Like the SEC Network, the ACC Network is included with the same package as ESPNU and ESPNews. And, like the SEC Network, I'm listing the ACC Network separately because it's a major conference network.

  • Sling Orange with Sports Extra ($46)
  • Vidgo ($55)
  • Hulu+Live TV ($65)
  • YouTube TV ($65)
  • Fubo ($65)
  • DirecTV Stream Choice ($85)

Big Ten Network

I was surprised to find that not all of the major live streaming services carry the Big Ten Network. Specifically, DirecTV Stream doesn't offer it in any package. I'm listing two different packages of Sling TV, but the larger package is only needed if you want ESPN channel services as well. Many Big Ten teams will play on ESPN, so listing both packages seems the thing to do.

  • Sling Blue with Sports Extra ($46)
  • Vidgo ($55)
  • Sling Orange+Blue with Sports Extra ($65)
  • Hulu+Live TV ($65)
  • YouTube TV ($65)
  • Fubo ($65)

Pac-12 Network

The Pac-12 Network is available on some of the live streaming services. This channel carries many Pac-12 games that are not on one of the major broadcast networks or on a major sports service such as ESPN or FS1.

  • Sling Blue with Sports Extra ($46)
  • Vidgo ($55)
  • Fubo Elite ($80)

CBS Sports Network

  • Hulu+Live TV ($65)
  • YouTube TV ($65)
  • Fubo ($65)
  • DirecTV Stream Ultimate ($95)

The Kitchen Sink

If you want to be able to watch everything, there are some ways to do that. The simplest and cheapest way to watch everything is Fubo Elite ($80/month) and ESPN+ ($7/month). There are other ways to combine services and get it all, but the $87 for Fubo and ESPN+ gets you everything.

That actually surprised me. I thought it would require several services, but it turns out that if you want to watch college football, Fubo is the one live streaming service that gets you the most big games. Adding ESPN+ gets you everything. Well, everything that's available streaming.

There may be a cheaper way to get what you want, depending on what games you want. But if you want everything, this is the way to go. If college football is a part of your Streaming Life, Fubo may need to be as well.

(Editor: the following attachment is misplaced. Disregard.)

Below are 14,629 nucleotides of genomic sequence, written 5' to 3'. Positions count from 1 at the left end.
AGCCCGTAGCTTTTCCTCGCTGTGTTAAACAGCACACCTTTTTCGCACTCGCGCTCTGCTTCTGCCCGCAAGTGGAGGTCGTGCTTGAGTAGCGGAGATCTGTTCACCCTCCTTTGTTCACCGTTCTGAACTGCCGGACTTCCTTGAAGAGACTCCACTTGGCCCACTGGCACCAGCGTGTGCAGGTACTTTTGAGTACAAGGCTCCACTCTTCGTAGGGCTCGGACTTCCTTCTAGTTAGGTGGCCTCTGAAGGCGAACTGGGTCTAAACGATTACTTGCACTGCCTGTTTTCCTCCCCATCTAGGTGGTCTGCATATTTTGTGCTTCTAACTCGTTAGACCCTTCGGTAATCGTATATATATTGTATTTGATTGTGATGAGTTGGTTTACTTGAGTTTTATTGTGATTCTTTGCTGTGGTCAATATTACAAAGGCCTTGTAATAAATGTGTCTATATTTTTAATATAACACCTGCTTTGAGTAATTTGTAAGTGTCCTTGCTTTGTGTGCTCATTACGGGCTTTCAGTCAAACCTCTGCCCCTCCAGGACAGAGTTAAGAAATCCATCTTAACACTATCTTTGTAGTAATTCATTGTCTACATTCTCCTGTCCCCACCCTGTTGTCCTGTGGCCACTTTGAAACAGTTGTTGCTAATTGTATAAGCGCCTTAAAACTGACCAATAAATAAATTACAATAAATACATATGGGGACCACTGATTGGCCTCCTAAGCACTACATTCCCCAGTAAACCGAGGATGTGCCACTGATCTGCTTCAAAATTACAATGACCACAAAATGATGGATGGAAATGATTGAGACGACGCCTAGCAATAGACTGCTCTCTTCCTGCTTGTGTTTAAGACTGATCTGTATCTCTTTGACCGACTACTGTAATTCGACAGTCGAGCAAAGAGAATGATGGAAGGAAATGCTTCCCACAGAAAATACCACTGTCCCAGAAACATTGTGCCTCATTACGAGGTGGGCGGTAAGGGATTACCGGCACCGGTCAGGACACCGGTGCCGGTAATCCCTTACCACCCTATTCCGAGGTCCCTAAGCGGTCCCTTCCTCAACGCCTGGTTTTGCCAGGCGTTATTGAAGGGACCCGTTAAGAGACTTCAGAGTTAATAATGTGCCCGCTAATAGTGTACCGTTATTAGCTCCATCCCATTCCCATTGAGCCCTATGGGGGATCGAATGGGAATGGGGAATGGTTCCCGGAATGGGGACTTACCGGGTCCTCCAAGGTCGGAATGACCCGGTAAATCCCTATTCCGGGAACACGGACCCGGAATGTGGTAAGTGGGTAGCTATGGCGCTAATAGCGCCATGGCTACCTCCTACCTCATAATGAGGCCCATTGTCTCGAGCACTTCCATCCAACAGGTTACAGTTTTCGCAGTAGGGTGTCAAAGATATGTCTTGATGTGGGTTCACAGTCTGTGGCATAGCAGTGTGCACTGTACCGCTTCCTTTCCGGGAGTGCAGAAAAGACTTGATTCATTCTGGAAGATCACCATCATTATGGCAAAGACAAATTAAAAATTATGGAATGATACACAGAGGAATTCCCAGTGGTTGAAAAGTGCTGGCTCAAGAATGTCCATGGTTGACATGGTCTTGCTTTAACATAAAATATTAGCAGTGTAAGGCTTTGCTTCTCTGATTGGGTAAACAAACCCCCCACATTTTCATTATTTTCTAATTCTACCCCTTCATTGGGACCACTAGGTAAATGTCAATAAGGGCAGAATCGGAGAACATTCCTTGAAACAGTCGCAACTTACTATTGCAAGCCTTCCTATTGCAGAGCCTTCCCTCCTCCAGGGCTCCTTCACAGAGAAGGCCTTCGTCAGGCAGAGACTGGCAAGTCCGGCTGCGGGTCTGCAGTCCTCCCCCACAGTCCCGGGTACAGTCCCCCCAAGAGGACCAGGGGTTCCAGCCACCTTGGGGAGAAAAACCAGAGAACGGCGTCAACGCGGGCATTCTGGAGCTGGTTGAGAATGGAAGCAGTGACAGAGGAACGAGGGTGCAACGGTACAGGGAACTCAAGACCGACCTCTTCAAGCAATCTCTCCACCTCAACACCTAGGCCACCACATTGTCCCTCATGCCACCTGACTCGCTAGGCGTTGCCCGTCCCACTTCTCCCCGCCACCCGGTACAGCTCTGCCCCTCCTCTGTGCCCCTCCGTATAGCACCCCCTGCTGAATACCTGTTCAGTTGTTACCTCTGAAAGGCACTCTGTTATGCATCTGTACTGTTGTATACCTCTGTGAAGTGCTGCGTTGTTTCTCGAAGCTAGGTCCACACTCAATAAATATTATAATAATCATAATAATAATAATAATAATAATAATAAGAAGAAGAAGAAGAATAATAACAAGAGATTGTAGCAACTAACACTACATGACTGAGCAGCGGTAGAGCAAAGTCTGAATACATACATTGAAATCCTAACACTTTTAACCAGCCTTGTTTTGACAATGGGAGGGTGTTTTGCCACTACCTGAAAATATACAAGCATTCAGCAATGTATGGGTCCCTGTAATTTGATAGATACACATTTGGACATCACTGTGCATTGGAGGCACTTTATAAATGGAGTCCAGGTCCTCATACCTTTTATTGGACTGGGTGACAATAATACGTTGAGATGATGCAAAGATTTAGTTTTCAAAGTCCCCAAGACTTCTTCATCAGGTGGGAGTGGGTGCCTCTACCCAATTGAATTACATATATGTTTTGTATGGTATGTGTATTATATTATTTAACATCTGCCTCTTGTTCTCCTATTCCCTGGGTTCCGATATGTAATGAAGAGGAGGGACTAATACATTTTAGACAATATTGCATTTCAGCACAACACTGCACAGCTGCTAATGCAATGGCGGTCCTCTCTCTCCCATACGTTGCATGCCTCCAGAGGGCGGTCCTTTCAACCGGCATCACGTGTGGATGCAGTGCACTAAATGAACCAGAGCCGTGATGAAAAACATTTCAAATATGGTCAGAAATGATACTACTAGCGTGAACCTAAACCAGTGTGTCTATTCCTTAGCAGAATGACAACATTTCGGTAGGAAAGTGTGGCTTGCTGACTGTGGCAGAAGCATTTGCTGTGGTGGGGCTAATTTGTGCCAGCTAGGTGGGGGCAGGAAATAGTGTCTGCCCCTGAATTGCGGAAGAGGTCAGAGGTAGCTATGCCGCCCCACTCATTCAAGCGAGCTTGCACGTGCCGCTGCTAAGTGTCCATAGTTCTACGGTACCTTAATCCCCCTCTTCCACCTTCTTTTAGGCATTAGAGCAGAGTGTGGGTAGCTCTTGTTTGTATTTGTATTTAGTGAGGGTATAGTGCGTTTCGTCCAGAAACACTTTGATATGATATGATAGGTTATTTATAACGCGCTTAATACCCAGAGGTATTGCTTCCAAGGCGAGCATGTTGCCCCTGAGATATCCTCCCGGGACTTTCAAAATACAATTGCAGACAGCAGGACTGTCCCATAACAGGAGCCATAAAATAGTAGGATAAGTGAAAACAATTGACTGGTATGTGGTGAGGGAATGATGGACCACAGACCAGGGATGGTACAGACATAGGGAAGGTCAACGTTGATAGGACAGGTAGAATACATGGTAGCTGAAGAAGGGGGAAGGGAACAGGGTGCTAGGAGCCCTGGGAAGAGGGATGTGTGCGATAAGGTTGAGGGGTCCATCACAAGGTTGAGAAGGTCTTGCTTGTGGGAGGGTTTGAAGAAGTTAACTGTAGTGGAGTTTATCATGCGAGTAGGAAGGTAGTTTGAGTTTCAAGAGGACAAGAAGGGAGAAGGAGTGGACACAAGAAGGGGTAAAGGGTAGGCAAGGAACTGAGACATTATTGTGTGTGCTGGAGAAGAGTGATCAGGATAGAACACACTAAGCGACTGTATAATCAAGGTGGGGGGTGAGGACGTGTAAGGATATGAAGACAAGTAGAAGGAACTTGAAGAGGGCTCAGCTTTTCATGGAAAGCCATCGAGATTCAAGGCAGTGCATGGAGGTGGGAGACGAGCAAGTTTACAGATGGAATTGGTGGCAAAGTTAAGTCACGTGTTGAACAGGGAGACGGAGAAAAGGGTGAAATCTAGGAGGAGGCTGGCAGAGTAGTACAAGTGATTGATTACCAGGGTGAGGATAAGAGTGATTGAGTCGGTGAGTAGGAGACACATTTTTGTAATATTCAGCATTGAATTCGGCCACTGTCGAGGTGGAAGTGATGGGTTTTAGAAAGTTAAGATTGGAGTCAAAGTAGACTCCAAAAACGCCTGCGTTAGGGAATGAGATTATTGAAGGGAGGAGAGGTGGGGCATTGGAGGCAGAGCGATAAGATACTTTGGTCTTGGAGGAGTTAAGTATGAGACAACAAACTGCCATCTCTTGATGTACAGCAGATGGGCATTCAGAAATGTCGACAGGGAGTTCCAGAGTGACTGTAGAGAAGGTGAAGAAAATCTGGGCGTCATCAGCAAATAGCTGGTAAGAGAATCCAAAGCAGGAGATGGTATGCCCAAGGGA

Wednesday, September 1, 2021

Apple TV Siri Remote

I have the new Apple TV 4K device. I use to use Apple TV all the time. It was my go-to streaming device.

I've been a fan of Roku since I bought my first one in 2010. I bought an Apple TV device for the first time in 2010 also, just days after purchasing a Roku device. Back then, there was stuff one did that the other didn't. That's still true to a small degree, but today, essentially, they do the same thing.

Back then, Apple TV was intended to play music through the sound system that was connected to the TV. Since all the music was in iTunes, that was the easiest way to play that content through that system. It worked well. And, though I normally used Roku for streaming, I would use the Apple TV device -- a second generation Apple TV -- to stream on occasion.

Apple TV took over when I began using iTunes and Apple TV for playing local content. I ripped my DVDs into iTunes to go along with iTunes purchases that I downloaded, and iTunes was the server that, well, served them up.

What frustrated me the most about Apple TV was the remote. The touch remote was frustrating. I could use it, I just really didn't like using it. Eventually, Roku went from sharing time with the Apple TV to taking over completely from the Apple TV, solely due to the remote.

The new Apple TV 4K comes with the new Siri remote, which is a hybrid of sorts. It still has some touch capability, but the button pad works a lot like the older silver Apple TV remote, which I liked. The remote is, in my mind, a huge improvement, getting back to an easier to use remote, but still offering some touch capabilities for that that want such a thing. I don't.

There is still some frustration to be had with the touch capabilities. I never want to use them, but it is easy to accidentally activate the functionality. So, it's not perfect, but it is an improvement.

By the way, when I went to set up the new Apple TV, it wouldn't let me use my iPhone to speed up the process. That's the first time I couldn't use my iPhone to set up an Apple TV. I have no idea why, but a manual setup isn't that difficult, so it wasn't a deal breaker for me. It was frustrating, though.

Apple TV won't replace Roku as my go-to device, but the new Siri remote makes it a device that I will use on occasion. I like having it back into my Streaming Life.